Just Give it to Him
As the GM, you don't need a specific rule to justify it. The NPC is a villain you created for story-purposes, there is no reason to restrain yourself to the rules used for creating PC characters. Especially since this is going to be a one-off usage, it isn't worth going through the mechanics to justify it.
GMs vary in how much they stick to the rules. In this case, there are no rules constraining your choice. The spell lists and class features are rules for creating player characters. They should not be constraints (but possibly rough guidelines) for creating challenges.
Defense Against the Rules Lawyer
Rules lawyers present a different challenge. An astute player might wonder how it's even possible for a cleric to be using a psionic ability, given that they don't have any levels in a psionic class.
Don't get sucked in to the lawyering. The abilities in player class descriptions are not the sum of everything possible in the game universe - just the options that players are allowed to choose from. There's a reason it's called the "Player's" handbook.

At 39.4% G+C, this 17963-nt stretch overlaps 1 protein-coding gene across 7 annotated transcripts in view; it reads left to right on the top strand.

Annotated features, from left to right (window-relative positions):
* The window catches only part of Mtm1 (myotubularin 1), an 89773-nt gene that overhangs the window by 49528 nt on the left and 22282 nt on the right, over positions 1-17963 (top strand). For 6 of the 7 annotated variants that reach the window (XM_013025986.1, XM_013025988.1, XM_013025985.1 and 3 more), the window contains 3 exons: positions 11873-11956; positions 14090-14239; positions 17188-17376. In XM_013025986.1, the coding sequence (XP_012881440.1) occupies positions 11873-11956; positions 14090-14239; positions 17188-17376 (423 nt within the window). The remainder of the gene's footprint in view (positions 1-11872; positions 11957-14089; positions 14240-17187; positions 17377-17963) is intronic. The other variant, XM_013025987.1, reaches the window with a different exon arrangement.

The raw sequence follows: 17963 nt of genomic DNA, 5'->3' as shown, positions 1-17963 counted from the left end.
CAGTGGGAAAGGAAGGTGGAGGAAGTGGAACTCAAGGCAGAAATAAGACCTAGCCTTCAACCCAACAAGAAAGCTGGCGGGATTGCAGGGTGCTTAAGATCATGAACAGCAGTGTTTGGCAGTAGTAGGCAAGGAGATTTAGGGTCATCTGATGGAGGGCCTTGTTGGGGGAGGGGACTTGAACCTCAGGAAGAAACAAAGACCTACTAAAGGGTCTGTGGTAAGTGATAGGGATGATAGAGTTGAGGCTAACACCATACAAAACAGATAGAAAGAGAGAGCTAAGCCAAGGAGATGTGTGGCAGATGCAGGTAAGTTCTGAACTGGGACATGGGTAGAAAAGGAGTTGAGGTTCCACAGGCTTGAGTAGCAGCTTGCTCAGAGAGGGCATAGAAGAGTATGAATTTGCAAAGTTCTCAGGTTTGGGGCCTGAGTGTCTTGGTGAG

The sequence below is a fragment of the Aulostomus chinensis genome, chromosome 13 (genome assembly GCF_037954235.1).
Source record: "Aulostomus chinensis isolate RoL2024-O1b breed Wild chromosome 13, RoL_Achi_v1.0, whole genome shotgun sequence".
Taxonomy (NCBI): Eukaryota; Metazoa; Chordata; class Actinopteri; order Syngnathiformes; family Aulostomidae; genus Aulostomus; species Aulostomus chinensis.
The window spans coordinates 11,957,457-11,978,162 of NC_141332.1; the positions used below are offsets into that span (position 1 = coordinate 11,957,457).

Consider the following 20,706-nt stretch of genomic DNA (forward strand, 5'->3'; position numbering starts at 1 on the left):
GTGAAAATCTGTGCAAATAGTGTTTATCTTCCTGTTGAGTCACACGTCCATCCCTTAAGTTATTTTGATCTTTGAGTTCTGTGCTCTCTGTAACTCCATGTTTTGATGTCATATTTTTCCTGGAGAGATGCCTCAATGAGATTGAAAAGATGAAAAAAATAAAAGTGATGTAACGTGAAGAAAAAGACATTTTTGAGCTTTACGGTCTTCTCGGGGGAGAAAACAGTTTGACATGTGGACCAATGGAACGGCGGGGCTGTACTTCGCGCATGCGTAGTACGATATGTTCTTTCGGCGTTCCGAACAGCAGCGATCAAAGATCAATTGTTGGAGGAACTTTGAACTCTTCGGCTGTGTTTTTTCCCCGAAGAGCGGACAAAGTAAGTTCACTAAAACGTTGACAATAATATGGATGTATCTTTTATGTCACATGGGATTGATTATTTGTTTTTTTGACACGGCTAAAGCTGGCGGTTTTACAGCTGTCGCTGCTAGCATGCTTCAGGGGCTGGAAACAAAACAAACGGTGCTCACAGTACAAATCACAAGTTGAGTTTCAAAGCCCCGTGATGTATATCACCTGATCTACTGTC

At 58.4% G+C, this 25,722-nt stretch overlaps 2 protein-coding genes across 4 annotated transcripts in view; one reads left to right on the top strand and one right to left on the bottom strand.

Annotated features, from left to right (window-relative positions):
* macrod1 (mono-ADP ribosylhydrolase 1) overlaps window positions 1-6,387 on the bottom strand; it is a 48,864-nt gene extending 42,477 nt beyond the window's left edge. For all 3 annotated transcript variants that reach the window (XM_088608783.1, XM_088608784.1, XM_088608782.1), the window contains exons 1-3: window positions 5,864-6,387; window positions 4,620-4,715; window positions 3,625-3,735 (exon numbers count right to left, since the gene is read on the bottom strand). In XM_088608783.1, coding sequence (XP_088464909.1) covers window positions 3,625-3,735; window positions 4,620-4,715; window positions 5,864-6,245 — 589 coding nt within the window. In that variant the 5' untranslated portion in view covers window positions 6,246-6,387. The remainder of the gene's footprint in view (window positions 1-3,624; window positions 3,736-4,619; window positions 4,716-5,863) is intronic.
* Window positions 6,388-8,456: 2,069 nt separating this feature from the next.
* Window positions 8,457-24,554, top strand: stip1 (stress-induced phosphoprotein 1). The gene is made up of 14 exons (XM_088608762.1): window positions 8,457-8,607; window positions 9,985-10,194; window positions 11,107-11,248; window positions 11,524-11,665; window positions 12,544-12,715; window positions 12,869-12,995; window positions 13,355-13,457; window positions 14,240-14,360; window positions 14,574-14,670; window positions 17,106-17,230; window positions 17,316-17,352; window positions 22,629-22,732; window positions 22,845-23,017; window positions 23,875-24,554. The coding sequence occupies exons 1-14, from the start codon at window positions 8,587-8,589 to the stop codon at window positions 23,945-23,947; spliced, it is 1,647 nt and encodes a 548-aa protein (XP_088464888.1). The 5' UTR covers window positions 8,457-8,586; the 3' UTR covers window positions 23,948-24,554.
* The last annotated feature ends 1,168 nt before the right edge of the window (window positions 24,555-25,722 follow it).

A second defense against the rules lawyer is to remind them that you are the judge. The GM is tasked with creating the game world and deciding what is reasonable. Basically, you are the authority - not the rule book. Of course, if you are going to deviate from the core rules significantly it is good etiquette to let everyone know ahead of time.
While using class mechanics to justify an ability isn't that important, an in-game explanation is. Did the cleric receive the ability as a boon from an evil deity or supernatural creature? Maybe it comes from an artifact he retrieved from the ruins of an ancient psychic civilization. If your storytelling-reason is compelling, players won't need to look under the hood.